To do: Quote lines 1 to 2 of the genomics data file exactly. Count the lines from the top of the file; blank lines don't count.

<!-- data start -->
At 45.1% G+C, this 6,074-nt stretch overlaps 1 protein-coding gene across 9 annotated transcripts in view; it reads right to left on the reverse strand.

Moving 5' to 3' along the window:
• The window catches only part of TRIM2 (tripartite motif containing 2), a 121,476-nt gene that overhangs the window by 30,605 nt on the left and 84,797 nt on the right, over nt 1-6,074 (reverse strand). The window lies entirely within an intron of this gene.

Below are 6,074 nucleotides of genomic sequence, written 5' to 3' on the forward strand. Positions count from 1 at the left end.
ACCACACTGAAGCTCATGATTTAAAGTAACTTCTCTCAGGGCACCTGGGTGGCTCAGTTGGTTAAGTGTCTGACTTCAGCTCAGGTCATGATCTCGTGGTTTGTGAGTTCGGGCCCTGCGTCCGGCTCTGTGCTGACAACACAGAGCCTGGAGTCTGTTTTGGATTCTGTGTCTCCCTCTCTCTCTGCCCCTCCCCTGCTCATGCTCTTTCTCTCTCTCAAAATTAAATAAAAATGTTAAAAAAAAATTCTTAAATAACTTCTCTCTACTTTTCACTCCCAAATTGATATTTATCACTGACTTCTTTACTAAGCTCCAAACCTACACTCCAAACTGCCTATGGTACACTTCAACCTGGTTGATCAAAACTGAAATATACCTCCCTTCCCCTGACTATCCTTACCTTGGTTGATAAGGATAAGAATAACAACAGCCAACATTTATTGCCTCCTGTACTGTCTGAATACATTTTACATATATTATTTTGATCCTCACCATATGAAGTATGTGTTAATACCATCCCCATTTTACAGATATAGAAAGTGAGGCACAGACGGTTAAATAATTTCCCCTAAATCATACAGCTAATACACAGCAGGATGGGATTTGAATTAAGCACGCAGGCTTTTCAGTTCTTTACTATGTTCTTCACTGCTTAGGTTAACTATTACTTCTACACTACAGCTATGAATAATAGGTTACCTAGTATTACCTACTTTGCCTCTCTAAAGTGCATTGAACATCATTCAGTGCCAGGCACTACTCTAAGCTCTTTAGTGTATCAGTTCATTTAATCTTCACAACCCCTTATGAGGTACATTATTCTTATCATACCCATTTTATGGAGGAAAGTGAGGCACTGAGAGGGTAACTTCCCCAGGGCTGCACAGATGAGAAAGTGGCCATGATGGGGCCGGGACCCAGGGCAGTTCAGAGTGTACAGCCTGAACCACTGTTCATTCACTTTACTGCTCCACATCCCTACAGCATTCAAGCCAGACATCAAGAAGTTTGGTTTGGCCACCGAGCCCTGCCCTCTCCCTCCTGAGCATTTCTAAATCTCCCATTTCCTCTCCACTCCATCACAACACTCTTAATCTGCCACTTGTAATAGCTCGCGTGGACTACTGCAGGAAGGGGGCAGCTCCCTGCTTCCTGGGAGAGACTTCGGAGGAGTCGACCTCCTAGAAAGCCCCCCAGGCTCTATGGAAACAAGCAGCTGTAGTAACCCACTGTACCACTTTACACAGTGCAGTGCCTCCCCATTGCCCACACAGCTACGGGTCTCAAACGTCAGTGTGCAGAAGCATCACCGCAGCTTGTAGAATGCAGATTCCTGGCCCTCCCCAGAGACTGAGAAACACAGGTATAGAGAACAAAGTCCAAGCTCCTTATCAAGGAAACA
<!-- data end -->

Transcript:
At 45.1% G+C, this 6,074-nt stretch overlaps 1 protein-coding gene across 9 annotated transcripts in view; it reads right to left on the reverse strand.

Moving 5' to 3' along the window: